I have completed an F-test on the variable which gives p = 0.6, should I remove it from the model?

  • $\begingroup$ Yes you can. If it is just a simple dummy variable for a single observation then it is orthogonal to other variables in the model and is just eating up one degree of freedom. So unless there is a theoretical reason for including I would remove. $\endgroup$
    – Andrew M
    Apr 29, 2020 at 13:50
  • 1
    $\begingroup$ Can you present the model? It would be interesting to know what the variable is. Also what F-test deals with a single variable, there is more going on than a simple test of significance. Please provide your results! $\endgroup$
    – Brennan
    Apr 29, 2020 at 18:31
  • $\begingroup$ If you are interested in causal relationship, pretesting is dangerous. $\endgroup$
    – chan1142
    Apr 30, 2020 at 0:37

1 Answer 1


Statisticians object to this kind of pre-testing. This is a form of stepwise regression, a methodology known to be problematic.

“Stepwise regression model-building is…pants.”

Two issues particularly bother me, both of which are discussed further in the links.

  1. If you do any kind of testing (keep in mind that confidence intervals are just inverses of tests), the p-values are lying, since you also should condition on having performed a pre-test (but the usual p-values do not do this). This corresponds to criticisms 2 and 4 in the Harrell article I link at the end of this post.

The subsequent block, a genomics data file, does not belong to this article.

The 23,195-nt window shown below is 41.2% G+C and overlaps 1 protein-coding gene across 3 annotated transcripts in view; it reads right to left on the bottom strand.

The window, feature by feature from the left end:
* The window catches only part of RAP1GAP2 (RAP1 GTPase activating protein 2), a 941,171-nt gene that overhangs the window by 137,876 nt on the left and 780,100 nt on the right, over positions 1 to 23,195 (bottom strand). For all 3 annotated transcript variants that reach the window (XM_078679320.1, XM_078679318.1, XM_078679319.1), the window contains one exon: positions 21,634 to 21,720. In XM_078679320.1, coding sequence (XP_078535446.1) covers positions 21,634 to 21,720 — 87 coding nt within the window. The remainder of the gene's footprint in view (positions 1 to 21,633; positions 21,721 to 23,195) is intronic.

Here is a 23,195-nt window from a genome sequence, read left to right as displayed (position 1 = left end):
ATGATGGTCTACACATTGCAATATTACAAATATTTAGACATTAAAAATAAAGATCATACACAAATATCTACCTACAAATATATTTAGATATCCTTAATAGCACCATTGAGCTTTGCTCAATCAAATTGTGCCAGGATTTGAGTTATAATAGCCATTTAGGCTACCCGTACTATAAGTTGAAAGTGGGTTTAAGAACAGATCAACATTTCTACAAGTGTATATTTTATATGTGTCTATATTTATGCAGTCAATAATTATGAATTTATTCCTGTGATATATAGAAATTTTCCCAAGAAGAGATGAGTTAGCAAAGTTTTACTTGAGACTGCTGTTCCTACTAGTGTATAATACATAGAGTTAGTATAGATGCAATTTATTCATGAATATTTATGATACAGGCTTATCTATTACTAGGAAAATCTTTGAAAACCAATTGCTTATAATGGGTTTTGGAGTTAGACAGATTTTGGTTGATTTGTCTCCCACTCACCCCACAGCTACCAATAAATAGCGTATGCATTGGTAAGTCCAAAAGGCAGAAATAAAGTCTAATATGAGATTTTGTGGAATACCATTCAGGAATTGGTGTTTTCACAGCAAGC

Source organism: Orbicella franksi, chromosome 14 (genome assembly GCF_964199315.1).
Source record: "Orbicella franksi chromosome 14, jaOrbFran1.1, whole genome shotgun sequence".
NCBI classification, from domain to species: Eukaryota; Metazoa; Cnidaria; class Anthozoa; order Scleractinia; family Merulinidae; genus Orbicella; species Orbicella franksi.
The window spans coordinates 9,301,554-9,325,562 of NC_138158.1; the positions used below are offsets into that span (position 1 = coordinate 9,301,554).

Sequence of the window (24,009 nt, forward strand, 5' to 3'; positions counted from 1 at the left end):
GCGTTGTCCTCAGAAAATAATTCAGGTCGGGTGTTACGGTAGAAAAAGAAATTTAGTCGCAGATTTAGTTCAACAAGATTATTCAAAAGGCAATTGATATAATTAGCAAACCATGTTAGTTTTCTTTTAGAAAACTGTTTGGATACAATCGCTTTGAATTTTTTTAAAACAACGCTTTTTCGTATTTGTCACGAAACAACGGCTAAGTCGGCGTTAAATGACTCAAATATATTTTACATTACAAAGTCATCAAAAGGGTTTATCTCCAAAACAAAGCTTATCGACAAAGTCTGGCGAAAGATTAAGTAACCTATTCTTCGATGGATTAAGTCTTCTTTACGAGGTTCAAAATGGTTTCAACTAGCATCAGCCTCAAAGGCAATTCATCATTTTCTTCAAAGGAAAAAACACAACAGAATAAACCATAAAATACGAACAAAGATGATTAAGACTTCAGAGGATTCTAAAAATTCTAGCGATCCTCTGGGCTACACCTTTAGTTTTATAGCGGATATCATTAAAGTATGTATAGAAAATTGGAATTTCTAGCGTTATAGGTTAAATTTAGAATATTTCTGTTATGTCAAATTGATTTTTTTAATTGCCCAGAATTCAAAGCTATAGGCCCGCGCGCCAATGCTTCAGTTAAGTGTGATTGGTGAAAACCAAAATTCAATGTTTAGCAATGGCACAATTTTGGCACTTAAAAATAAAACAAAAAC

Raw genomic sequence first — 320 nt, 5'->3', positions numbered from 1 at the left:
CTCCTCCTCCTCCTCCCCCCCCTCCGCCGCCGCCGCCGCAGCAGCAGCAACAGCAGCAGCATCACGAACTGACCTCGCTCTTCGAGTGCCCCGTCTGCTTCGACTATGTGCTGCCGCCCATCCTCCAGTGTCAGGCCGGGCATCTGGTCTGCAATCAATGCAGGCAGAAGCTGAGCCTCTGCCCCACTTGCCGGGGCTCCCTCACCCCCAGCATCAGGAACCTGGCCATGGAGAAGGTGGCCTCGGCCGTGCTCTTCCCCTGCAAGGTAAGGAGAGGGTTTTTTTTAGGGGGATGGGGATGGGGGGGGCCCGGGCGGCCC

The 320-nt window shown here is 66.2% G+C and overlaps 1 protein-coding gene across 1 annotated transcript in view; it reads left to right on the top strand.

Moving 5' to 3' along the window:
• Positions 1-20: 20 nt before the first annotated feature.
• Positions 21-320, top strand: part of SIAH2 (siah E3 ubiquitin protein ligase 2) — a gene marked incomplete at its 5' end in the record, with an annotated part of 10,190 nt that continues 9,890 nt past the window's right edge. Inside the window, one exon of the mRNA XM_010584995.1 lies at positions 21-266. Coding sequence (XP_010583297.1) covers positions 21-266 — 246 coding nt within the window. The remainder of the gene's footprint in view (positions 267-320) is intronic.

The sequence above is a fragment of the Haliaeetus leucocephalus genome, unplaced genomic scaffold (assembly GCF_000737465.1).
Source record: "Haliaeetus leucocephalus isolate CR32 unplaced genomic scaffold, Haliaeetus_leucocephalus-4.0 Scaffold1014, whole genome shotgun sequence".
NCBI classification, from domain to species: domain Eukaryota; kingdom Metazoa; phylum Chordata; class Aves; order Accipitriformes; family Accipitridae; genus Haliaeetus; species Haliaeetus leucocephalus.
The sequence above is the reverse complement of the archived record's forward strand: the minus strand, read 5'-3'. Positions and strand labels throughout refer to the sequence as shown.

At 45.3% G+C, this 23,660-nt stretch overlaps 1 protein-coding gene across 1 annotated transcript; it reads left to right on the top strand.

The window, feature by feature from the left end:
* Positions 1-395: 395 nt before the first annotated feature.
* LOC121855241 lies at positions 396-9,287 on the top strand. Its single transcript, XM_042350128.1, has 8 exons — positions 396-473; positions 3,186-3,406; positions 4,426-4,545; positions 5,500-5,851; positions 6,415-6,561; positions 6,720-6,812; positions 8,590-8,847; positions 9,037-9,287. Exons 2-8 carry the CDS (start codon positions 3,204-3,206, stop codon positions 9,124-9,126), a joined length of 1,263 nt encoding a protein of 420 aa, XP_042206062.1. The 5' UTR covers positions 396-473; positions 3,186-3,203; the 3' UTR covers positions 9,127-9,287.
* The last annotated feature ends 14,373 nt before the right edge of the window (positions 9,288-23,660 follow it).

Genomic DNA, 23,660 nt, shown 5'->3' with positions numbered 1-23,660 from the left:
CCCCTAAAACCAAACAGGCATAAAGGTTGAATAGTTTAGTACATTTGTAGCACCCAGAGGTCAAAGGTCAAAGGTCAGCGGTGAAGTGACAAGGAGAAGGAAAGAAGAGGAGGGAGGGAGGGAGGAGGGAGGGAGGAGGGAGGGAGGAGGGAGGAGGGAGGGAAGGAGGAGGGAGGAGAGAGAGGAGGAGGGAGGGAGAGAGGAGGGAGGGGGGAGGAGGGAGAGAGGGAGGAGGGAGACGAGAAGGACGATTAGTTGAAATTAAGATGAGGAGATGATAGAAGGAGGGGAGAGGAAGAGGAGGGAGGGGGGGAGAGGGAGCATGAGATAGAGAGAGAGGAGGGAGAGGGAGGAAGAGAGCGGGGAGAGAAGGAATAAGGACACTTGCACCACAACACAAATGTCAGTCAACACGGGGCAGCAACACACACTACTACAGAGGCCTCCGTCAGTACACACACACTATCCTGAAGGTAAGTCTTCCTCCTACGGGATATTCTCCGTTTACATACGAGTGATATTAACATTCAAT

2. Even if you just want to predict, your measures of performance are likely to be inflated. In particular, $R^2_{adj}$ and the usual “unbiased” estimator of error term variance will use the degrees of freedom from the model fitted after the pre-test. However, you did consider that additional variable, and it should count towards the degrees of freedom. This corresponds to criticism #1 in the Harrell article I link at the end of this post.

Frank Harrell and Andrew Gelman have written some thoughts on stepwise regression that expand on my comments here.


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